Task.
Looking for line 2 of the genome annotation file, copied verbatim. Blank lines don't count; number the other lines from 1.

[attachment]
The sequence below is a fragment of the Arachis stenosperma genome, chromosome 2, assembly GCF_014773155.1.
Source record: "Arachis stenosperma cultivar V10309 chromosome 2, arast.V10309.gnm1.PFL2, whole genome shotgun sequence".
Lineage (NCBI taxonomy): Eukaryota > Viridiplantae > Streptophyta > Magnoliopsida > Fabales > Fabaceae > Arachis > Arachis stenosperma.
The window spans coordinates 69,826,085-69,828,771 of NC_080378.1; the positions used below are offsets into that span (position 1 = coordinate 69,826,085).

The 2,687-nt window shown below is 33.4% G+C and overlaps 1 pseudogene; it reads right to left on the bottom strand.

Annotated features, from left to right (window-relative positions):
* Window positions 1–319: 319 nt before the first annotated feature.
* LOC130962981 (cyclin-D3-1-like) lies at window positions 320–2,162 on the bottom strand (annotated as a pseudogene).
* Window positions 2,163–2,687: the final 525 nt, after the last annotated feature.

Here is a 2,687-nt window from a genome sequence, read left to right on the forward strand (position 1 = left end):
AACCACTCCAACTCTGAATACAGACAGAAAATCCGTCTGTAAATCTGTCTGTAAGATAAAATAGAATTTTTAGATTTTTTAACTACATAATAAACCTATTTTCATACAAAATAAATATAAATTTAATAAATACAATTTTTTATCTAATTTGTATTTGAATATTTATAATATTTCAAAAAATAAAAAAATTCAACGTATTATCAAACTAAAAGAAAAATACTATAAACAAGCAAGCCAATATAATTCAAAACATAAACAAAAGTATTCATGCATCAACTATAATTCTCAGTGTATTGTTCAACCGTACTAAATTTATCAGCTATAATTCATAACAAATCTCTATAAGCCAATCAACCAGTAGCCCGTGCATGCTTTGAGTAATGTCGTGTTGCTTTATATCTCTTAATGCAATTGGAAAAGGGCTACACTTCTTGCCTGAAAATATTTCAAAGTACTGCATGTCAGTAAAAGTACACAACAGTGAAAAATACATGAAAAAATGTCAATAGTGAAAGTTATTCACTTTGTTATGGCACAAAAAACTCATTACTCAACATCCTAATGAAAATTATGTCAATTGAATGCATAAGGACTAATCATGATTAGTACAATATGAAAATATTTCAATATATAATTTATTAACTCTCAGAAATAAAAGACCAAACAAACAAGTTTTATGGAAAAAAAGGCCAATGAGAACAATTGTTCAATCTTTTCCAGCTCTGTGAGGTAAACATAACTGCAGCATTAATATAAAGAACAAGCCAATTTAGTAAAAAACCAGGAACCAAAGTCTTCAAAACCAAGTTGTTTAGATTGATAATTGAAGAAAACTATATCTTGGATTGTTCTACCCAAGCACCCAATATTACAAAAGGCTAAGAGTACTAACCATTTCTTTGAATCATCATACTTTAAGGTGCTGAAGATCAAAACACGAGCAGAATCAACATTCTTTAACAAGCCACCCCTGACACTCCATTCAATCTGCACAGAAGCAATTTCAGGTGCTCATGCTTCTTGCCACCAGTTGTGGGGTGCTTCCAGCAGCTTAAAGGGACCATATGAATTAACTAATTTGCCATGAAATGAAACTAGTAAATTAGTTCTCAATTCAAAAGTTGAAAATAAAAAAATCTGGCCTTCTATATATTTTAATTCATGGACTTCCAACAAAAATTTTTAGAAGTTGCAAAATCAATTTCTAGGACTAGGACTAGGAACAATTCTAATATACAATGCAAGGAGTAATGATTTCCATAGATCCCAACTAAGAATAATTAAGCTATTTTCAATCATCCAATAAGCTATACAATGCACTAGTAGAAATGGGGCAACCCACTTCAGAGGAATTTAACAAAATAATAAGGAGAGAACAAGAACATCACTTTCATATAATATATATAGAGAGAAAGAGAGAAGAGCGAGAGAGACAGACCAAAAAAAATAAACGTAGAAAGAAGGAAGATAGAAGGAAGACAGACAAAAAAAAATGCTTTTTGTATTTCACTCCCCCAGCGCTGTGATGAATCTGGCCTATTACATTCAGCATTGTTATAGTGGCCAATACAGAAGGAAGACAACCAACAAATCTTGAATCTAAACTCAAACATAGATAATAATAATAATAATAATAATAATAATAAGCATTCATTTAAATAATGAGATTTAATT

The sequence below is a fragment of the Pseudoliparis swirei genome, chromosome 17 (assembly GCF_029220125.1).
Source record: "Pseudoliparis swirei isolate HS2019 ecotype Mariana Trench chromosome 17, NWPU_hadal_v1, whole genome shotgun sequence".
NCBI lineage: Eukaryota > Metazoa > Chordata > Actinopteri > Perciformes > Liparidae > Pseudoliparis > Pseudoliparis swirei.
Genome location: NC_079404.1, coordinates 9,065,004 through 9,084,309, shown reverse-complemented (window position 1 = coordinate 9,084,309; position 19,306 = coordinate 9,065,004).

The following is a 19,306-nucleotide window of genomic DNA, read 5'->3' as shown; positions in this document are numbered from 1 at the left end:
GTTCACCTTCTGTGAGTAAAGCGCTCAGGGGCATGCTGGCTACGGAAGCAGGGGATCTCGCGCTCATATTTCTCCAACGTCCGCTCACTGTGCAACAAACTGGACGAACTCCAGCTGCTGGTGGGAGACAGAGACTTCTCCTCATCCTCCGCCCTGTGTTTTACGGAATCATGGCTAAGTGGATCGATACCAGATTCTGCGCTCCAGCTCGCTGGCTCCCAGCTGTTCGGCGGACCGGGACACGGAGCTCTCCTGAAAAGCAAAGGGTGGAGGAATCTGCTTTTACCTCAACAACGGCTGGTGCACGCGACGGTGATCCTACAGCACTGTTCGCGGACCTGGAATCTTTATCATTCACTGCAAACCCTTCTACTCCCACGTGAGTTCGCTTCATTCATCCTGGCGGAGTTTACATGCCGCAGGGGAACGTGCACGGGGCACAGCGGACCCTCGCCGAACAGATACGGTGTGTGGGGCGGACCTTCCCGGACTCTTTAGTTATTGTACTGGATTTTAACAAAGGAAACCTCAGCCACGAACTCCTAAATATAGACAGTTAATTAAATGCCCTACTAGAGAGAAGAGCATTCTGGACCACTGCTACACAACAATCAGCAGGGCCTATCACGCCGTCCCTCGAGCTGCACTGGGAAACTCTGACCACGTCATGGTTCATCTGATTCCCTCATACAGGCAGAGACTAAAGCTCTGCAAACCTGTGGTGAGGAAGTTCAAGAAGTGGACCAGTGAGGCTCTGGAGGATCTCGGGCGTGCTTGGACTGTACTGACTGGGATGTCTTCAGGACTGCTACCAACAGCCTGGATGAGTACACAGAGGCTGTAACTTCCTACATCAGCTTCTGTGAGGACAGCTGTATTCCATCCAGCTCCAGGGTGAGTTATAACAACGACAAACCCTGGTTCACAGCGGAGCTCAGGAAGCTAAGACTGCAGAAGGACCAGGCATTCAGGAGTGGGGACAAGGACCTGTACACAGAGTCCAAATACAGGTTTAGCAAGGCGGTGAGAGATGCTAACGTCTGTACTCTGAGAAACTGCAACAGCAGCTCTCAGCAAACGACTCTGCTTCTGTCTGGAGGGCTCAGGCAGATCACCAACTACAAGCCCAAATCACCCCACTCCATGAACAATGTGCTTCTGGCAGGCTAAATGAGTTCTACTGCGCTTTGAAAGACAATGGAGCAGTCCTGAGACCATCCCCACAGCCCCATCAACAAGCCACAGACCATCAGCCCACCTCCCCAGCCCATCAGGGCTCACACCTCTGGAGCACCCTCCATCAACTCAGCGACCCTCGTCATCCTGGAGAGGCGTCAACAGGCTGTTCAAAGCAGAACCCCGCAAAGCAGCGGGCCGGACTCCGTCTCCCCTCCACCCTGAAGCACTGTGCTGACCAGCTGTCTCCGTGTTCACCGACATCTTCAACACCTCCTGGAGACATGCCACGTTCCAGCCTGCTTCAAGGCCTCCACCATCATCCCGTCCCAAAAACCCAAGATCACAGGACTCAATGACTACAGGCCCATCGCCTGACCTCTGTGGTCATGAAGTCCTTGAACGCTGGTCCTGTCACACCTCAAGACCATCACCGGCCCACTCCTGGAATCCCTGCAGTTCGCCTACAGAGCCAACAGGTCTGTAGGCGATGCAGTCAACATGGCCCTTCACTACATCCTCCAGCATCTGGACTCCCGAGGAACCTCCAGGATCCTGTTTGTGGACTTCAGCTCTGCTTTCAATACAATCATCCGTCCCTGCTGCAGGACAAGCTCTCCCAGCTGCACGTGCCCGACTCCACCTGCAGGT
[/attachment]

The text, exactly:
Source record: "Arachis stenosperma cultivar V10309 chromosome 2, arast.V10309.gnm1.PFL2, whole genome shotgun sequence".